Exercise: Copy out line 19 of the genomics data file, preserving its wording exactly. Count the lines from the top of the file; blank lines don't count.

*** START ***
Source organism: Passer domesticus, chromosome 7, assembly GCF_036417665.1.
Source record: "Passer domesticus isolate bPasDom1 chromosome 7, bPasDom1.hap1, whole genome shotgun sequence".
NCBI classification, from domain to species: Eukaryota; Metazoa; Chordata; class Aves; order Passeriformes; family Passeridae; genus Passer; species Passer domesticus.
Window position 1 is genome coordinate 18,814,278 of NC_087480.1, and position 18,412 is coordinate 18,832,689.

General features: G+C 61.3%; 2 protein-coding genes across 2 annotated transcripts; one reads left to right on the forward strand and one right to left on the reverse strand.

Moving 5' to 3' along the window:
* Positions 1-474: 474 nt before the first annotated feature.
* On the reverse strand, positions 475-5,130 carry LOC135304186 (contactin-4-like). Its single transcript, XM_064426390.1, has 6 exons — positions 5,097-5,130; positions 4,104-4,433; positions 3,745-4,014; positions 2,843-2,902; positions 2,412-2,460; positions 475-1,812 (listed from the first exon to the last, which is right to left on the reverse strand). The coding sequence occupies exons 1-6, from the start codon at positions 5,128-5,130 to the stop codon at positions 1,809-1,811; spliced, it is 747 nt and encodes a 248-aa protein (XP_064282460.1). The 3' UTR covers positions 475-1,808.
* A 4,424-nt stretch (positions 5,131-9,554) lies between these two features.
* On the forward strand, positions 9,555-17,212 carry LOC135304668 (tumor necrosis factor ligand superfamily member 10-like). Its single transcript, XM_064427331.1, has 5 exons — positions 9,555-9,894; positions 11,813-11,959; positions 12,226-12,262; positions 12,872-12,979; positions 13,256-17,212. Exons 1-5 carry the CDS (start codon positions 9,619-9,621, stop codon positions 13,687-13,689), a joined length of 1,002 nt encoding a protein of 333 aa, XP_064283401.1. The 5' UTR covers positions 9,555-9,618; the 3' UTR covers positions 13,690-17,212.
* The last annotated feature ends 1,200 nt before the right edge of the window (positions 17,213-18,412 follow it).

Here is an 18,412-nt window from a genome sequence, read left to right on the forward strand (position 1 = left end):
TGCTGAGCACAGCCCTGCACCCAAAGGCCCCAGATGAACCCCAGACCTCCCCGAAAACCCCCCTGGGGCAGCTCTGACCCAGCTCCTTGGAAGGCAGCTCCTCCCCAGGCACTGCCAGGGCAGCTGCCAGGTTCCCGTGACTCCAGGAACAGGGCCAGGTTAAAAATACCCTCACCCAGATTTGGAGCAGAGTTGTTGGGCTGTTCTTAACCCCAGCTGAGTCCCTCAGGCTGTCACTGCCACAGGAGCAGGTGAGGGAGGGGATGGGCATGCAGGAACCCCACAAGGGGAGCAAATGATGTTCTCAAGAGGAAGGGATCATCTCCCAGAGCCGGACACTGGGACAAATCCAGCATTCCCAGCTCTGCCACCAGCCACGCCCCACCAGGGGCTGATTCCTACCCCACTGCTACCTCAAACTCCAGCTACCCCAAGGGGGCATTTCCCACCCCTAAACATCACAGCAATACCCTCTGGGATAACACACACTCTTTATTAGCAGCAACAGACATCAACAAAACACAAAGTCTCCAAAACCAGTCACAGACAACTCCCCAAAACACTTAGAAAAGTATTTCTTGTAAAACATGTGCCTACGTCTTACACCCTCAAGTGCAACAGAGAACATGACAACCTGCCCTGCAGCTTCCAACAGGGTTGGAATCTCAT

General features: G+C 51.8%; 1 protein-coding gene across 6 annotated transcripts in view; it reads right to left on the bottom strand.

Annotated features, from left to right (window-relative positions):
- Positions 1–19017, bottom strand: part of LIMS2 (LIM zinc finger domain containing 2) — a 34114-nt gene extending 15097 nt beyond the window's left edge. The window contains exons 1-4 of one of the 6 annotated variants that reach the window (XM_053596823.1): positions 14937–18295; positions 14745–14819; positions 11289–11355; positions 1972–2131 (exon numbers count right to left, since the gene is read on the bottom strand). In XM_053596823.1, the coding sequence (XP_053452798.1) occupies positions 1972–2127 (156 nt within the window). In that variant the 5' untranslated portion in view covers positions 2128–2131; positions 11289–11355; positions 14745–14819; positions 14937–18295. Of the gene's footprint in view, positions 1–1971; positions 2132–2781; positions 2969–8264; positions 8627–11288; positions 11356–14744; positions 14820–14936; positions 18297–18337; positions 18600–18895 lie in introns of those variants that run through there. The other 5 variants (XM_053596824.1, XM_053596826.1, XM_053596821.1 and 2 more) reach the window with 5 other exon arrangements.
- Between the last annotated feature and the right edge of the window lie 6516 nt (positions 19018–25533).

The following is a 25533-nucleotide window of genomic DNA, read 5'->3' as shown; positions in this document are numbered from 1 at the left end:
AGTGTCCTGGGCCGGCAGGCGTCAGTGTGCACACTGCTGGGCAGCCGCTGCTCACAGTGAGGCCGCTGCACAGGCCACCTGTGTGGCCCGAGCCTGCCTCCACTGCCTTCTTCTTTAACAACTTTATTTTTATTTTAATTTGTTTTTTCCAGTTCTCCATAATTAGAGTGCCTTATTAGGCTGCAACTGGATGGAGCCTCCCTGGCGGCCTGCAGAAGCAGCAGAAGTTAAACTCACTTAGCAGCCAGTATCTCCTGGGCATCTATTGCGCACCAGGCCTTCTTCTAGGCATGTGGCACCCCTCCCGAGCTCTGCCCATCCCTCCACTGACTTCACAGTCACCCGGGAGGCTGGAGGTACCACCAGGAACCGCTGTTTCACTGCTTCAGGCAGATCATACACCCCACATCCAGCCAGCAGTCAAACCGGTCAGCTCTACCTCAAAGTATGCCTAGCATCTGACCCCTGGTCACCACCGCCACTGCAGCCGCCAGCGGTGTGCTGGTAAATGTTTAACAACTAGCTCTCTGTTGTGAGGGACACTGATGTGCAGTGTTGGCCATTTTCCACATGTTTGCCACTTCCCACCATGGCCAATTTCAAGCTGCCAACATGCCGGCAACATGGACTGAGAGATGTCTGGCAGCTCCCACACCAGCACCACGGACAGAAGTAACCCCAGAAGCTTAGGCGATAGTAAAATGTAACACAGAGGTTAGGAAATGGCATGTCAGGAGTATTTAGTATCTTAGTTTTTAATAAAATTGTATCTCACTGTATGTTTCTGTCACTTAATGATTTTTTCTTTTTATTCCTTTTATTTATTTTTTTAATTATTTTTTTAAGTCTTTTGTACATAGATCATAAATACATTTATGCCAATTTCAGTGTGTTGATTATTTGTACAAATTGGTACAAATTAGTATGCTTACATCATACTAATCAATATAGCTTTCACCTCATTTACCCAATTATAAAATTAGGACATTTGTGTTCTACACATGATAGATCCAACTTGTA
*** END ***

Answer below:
AGTGTCCTGGGCCGGCAGGCGTCAGTGTGCACACTGCTGGGCAGCCGCTGCTCACAGTGAGGCCGCTGCACAGGCCACCTGTGTGGCCCGAGCCTGCCTCCACTGCCTTCTTCTTTAACAACTTTATTTTTATTTTAATTTGTTTTTTCCAGTTCTCCATAATTAGAGTGCCTTATTAGGCTGCAACTGGATGGAGCCTCCCTGGCGGCCTGCAGAAGCAGCAGAAGTTAAACTCACTTAGCAGCCAGTATCTCCTGGGCATCTATTGCGCACCAGGCCTTCTTCTAGGCATGTGGCACCCCTCCCGAGCTCTGCCCATCCCTCCACTGACTTCACAGTCACCCGGGAGGCTGGAGGTACCACCAGGAACCGCTGTTTCACTGCTTCAGGCAGATCATACACCCCACATCCAGCCAGCAGTCAAACCGGTCAGCTCTACCTCAAAGTATGCCTAGCATCTGACCCCTGGTCACCACCGCCACTGCAGCCGCCAGCGGTGTGCTGGTAAATGTTTAACAACTAGCTCTCTGTTGTGAGGGACACTGATGTGCAGTGTTGGCCATTTTCCACATGTTTGCCACTTCCCACCATGGCCAATTTCAAGCTGCCAACATGCCGGCAACATGGACTGAGAGATGTCTGGCAGCTCCCACACCAGCACCACGGACAGAAGTAACCCCAGAAGCTTAGGCGATAGTAAAATGTAACACAGAGGTTAGGAAATGGCATGTCAGGAGTATTTAGTATCTTAGTTTTTAATAAAATTGTATCTCACTGTATGTTTCTGTCACTTAATGATTTTTTCTTTTTATTCCTTTTATTTATTTTTTTAATTATTTTTTTAAGTCTTTTGTACATAGATCATAAATACATTTATGCCAATTTCAGTGTGTTGATTATTTGTACAAATTGGTACAAATTAGTATGCTTACATCATACTAATCAATATAGCTTTCACCTCATTTACCCAATTATAAAATTAGGACATTTGTGTTCTACACATGATAGATCCAACTTGTA